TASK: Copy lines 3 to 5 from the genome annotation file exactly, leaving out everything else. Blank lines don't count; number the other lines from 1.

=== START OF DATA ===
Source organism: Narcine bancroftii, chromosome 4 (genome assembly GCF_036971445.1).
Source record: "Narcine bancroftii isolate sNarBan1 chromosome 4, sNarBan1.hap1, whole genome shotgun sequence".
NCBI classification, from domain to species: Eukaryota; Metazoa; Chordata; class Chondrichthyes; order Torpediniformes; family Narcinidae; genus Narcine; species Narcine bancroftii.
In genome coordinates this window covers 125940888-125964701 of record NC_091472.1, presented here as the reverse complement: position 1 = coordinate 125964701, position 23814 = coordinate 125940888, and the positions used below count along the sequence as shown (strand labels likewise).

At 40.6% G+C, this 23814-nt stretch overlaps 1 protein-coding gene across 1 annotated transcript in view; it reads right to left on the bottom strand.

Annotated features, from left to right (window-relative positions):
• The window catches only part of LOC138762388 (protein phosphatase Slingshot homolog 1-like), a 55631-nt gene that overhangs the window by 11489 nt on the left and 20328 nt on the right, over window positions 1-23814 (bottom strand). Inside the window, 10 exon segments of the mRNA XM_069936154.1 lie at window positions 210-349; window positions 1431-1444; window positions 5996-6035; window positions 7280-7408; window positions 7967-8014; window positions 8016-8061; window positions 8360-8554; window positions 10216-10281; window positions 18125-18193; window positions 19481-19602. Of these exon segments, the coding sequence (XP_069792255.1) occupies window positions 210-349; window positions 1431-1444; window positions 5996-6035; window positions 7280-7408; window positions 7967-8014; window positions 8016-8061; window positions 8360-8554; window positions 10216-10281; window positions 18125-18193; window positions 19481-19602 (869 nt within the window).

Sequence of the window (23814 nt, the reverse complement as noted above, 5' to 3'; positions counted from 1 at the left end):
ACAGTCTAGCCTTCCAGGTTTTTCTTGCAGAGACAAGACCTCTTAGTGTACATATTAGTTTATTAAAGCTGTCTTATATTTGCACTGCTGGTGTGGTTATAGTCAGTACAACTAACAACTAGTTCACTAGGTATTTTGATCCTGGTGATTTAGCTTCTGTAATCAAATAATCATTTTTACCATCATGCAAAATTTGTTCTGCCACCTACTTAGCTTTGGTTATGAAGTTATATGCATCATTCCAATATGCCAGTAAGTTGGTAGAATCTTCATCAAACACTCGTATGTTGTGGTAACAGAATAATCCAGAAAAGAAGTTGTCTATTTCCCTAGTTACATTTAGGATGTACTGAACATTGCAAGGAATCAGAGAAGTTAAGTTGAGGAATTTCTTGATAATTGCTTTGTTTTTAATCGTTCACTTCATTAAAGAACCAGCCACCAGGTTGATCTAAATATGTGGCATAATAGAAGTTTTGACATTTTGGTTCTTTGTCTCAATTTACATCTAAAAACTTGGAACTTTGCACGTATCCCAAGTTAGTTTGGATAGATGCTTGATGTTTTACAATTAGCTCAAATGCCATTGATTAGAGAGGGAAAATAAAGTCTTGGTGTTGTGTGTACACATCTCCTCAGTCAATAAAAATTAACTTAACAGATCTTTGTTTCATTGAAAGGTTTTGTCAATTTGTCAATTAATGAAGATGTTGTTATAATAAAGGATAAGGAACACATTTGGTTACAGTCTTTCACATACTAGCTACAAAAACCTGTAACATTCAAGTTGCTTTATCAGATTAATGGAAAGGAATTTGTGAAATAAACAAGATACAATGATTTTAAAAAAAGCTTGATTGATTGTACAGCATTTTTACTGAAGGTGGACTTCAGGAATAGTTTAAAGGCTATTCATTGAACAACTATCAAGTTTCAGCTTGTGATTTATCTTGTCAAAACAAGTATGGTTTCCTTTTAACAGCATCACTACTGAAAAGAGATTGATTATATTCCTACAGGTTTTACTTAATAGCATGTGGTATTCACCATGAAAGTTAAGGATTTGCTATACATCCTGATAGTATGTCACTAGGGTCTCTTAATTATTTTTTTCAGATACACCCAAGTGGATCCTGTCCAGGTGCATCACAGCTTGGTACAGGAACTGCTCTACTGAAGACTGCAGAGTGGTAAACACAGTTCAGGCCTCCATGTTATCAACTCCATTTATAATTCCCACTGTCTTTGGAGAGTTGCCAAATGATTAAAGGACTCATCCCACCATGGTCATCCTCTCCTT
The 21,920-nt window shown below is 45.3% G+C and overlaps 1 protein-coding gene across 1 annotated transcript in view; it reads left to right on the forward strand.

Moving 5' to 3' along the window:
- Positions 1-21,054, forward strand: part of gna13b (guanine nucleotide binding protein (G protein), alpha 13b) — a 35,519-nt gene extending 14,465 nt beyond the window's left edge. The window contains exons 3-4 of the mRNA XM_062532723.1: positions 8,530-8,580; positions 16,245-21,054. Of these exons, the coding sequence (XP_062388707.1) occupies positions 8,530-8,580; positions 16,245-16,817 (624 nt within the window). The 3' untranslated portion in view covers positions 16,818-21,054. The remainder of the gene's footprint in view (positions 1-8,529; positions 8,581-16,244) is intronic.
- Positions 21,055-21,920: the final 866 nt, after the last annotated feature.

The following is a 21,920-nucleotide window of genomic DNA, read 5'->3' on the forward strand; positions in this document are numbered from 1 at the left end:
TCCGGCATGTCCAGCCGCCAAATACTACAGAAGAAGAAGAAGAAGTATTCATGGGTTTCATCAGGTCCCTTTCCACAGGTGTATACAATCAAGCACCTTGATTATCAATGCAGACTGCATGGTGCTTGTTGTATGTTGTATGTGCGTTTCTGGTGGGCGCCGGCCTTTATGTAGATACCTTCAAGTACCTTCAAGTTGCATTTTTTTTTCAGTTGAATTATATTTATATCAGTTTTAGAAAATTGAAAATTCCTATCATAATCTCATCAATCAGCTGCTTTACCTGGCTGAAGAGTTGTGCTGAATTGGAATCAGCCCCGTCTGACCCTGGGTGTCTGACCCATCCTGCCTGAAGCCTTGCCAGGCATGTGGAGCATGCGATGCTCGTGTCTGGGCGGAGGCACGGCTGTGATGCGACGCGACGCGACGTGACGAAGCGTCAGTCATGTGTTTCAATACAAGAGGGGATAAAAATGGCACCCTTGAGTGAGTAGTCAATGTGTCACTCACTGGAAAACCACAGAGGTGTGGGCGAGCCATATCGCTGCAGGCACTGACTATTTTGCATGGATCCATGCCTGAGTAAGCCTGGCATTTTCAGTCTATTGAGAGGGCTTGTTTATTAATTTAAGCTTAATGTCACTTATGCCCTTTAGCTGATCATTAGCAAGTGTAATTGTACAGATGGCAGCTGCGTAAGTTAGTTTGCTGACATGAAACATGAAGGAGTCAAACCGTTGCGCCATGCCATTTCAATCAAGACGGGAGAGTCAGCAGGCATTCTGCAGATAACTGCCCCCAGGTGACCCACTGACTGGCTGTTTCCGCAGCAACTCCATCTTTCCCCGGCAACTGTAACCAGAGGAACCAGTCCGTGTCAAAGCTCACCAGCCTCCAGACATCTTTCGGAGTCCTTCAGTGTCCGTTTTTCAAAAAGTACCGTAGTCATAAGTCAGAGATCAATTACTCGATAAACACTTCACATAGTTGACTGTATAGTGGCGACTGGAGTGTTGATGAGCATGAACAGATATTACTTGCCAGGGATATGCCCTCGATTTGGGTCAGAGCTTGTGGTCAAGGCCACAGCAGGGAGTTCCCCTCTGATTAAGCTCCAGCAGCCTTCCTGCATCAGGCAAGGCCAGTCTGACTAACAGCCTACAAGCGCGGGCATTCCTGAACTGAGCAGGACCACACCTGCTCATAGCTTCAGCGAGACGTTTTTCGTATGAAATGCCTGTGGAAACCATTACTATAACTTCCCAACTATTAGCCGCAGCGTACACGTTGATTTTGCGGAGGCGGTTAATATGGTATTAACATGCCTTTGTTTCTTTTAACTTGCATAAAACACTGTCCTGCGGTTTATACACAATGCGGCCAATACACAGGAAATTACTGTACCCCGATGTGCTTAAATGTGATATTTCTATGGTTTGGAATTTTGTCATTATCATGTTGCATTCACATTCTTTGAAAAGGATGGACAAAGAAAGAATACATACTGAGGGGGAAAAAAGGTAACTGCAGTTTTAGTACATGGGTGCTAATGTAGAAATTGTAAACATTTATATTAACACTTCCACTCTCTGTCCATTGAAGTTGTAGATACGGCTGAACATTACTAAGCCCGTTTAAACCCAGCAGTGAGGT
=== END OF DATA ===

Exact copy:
NCBI classification, from domain to species: Eukaryota; Metazoa; Chordata; class Chondrichthyes; order Torpediniformes; family Narcinidae; genus Narcine; species Narcine bancroftii.
In genome coordinates this window covers 125940888-125964701 of record NC_091472.1, presented here as the reverse complement: position 1 = coordinate 125964701, position 23814 = coordinate 125940888, and the positions used below count along the sequence as shown (strand labels likewise).

At 40.6% G+C, this 23814-nt stretch overlaps 1 protein-coding gene across 1 annotated transcript in view; it reads right to left on the bottom strand.